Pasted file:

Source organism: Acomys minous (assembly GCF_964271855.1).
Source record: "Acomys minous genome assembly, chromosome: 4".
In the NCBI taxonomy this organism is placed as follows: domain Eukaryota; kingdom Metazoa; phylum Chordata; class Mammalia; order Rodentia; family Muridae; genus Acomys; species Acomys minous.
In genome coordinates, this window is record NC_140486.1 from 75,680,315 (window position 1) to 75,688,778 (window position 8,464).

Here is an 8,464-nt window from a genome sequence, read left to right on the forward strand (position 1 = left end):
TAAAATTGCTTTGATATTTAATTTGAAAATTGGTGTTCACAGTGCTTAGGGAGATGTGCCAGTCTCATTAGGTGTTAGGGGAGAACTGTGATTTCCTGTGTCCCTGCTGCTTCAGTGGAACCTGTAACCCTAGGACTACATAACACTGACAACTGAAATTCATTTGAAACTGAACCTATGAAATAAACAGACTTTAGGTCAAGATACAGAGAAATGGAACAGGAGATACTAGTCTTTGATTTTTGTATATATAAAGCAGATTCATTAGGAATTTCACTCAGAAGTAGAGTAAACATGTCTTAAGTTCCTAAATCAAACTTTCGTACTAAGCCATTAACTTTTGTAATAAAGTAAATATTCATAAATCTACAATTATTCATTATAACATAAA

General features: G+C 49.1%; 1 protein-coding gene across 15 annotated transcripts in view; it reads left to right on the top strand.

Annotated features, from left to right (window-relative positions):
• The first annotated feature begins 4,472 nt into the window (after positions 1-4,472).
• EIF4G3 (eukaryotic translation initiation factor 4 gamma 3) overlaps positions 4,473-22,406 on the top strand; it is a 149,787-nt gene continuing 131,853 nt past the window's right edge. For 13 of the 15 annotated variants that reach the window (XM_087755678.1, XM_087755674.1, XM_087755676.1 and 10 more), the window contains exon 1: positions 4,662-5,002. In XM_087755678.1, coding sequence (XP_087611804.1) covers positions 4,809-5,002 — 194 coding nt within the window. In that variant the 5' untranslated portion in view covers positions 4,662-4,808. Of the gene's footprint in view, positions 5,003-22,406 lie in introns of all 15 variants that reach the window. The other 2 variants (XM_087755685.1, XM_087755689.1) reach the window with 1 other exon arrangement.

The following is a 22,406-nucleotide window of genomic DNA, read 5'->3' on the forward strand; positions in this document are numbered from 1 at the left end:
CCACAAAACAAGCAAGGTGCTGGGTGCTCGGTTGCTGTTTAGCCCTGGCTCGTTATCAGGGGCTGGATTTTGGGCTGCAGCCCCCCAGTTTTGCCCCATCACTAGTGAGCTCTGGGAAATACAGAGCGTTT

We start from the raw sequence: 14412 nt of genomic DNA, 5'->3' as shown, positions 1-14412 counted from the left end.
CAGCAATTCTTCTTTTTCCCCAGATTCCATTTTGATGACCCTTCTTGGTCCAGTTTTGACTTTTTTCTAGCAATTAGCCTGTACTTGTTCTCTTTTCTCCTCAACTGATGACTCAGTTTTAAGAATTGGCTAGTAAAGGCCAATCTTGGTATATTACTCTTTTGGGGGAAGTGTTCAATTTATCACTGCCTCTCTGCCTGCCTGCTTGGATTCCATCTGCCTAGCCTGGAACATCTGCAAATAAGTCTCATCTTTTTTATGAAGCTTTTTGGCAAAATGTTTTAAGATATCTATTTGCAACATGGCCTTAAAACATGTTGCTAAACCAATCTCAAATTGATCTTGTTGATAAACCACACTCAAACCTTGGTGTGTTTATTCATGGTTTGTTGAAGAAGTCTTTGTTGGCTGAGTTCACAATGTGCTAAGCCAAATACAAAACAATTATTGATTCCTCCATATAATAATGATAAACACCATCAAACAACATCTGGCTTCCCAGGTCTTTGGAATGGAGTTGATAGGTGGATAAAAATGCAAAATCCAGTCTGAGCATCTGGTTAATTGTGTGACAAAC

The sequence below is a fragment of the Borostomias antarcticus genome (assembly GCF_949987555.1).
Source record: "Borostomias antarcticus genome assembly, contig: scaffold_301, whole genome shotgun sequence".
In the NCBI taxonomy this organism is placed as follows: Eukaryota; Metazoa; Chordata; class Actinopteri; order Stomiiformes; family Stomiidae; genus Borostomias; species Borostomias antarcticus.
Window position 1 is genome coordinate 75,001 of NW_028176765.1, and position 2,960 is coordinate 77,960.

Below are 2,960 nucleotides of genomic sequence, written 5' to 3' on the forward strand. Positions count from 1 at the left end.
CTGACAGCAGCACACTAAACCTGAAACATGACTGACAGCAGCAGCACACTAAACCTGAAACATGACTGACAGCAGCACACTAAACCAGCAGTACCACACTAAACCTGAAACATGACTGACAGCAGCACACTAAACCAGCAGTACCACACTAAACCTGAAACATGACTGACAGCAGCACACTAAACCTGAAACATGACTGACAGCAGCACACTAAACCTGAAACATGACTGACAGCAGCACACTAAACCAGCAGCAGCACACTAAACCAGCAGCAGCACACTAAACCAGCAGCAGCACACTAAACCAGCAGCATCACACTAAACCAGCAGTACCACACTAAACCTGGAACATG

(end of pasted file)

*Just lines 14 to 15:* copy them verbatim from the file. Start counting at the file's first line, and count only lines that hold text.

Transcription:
CAGCAATTCTTCTTTTTCCCCAGATTCCATTTTGATGACCCTTCTTGGTCCAGTTTTGACTTTTTTCTAGCAATTAGCCTGTACTTGTTCTCTTTTCTCCTCAACTGATGACTCAGTTTTAAGAATTGGCTAGTAAAGGCCAATCTTGGTATATTACTCTTTTGGGGGAAGTGTTCAATTTATCACTGCCTCTCTGCCTGCCTGCTTGGATTCCATCTGCCTAGCCTGGAACATCTGCAAATAAGTCTCATCTTTTTTATGAAGCTTTTTGGCAAAATGTTTTAAGATATCTATTTGCAACATGGCCTTAAAACATGTTGCTAAACCAATCTCAAATTGATCTTGTTGATAAACCACACTCAAACCTTGGTGTGTTTATTCATGGTTTGTTGAAGAAGTCTTTGTTGGCTGAGTTCACAATGTGCTAAGCCAAATACAAAACAATTATTGATTCCTCCATATAATAATGATAAACACCATCAAACAACATCTGGCTTCCCAGGTCTTTGGAATGGAGTTGATAGGTGGATAAAAATGCAAAATCCAGTCTGAGCATCTGGTTAATTGTGTGACAAAC

The sequence below is a fragment of the Borostomias antarcticus genome (assembly GCF_949987555.1).